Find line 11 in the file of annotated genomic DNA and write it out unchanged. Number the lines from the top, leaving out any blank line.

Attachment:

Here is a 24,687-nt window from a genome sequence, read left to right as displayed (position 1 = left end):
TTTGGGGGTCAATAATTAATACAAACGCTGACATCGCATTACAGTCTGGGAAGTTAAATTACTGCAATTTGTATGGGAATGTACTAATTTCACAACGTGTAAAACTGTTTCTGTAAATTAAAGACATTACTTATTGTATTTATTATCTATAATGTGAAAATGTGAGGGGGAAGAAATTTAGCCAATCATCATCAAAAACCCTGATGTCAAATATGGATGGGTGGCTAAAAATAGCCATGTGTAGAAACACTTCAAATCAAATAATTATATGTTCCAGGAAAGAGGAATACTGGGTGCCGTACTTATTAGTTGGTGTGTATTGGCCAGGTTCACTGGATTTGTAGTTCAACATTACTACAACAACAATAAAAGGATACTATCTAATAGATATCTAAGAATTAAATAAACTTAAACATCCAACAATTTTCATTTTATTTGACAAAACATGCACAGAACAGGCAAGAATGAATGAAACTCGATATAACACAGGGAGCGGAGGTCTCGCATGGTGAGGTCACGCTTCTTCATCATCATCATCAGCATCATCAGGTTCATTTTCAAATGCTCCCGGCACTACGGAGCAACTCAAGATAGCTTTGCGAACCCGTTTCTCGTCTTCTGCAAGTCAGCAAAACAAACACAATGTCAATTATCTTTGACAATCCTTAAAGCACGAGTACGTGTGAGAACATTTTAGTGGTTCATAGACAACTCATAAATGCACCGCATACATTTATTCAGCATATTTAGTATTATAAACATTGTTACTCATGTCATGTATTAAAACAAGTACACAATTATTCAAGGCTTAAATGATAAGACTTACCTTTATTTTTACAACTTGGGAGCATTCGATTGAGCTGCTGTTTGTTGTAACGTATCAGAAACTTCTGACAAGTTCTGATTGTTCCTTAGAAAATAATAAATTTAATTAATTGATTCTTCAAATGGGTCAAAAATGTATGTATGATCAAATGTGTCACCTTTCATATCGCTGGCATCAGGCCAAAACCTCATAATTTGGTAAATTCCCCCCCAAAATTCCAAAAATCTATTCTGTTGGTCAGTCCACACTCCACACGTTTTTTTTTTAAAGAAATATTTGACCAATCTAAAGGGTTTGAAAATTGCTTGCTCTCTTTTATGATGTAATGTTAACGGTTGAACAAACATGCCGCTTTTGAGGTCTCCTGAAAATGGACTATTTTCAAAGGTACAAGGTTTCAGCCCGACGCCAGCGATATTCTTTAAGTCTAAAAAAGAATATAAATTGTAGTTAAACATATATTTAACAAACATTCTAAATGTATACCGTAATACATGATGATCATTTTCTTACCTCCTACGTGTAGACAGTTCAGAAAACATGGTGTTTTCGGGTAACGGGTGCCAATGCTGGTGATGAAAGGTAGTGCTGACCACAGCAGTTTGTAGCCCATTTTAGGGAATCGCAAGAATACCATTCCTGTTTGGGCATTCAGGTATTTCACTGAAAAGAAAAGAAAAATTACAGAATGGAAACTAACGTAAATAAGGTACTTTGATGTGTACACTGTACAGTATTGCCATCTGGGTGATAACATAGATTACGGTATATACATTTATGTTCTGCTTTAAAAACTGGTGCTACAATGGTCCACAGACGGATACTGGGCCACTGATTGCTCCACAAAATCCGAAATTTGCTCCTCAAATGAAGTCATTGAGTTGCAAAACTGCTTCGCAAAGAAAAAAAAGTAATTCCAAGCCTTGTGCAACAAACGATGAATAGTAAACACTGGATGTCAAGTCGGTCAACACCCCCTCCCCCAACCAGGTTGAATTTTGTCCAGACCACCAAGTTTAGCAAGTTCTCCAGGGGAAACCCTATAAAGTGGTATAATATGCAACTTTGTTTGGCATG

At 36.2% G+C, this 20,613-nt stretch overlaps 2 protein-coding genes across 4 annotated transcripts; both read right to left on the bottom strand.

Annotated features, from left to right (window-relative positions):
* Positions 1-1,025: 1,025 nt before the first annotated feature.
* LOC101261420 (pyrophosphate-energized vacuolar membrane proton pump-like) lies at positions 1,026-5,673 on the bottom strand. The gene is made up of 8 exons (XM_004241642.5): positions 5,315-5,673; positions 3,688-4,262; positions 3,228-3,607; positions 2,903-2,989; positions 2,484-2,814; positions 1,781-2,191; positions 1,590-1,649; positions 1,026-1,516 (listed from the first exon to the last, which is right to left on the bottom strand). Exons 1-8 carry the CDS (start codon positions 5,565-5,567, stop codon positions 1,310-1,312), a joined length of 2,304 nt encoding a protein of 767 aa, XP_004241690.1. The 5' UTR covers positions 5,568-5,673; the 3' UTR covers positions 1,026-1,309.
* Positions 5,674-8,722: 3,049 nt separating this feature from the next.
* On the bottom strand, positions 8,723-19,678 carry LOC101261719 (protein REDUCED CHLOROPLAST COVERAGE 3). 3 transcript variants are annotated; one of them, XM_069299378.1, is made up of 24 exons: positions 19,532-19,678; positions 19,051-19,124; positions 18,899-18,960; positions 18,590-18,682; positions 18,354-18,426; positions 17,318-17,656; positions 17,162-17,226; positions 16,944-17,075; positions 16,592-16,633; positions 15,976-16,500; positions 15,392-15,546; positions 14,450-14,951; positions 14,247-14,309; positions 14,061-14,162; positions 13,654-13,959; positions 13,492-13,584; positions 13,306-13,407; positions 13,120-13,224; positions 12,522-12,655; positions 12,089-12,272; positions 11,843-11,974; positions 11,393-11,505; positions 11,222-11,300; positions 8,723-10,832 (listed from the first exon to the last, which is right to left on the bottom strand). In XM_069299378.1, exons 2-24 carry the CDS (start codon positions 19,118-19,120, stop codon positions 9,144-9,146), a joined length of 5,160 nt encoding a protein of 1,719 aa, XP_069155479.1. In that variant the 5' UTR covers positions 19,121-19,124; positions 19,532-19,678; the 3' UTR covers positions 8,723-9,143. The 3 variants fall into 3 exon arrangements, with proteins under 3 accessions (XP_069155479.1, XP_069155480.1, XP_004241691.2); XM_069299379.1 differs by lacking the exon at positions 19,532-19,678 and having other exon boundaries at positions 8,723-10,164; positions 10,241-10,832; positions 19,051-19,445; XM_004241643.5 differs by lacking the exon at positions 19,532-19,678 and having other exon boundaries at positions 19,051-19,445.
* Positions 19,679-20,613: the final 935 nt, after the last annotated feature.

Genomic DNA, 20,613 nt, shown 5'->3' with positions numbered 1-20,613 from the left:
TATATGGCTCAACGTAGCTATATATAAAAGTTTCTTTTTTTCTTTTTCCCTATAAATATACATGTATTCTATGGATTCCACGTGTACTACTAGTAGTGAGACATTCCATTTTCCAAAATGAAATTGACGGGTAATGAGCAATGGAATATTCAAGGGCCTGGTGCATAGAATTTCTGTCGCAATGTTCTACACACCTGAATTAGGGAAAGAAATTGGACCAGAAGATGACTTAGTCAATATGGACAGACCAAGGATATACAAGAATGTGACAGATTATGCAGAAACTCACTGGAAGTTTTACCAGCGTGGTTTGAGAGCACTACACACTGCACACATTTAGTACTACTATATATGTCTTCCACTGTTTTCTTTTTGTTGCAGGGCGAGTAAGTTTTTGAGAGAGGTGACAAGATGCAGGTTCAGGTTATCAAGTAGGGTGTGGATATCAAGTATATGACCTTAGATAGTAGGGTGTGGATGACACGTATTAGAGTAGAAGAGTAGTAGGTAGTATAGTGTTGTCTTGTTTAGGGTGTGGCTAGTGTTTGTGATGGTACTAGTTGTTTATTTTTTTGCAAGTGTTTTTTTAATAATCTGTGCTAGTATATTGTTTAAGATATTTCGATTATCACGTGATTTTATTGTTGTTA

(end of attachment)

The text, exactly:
TATATGGCTCAACGTAGCTATATATAAAAGTTTCTTTTTTTCTTTTTCCCTATAAATATACATGTATTCTATGGATTCCACGTGTACTACTAGTAGTGAGACATTCCATTTTCCAAAATGAAATTGACGGGTAATGAGCAATGGAATATTCAAGGGCCTGGTGCATAGAATTTCTGTCGCAATGTTCTACACACCTGAATTAGGGAAAGAAATTGGACCAGAAGATGACTTAGTCAATATGGACAGACCAAGGATATACAAGAATGTGACAGATTATGCAGAAACTCACTGGAAGTTTTACCAGCGTGGTTTGAGAGCACTACACACTGCACACATTTAGTACTACTATATATGTCTTCCACTGTTTTCTTTTTGTTGCAGGGCGAGTAAGTTTTTGAGAGAGGTGACAAGATGCAGGTTCAGGTTATCAAGTAGGGTGTGGATATCAAGTATATGACCTTAGATAGTAGGGTGTGGATGACACGTATTAGAGTAGAAGAGTAGTAGGTAGTATAGTGTTGTCTTGTTTAGGGTGTGGCTAGTGTTTGTGATGGTACTAGTTGTTTATTTTTTTGCAAGTGTTTTTTTAATAATCTGTGCTAGTATATTGTTTAAGATATTTCGATTATCACGTGATTTTATTGTTGTTA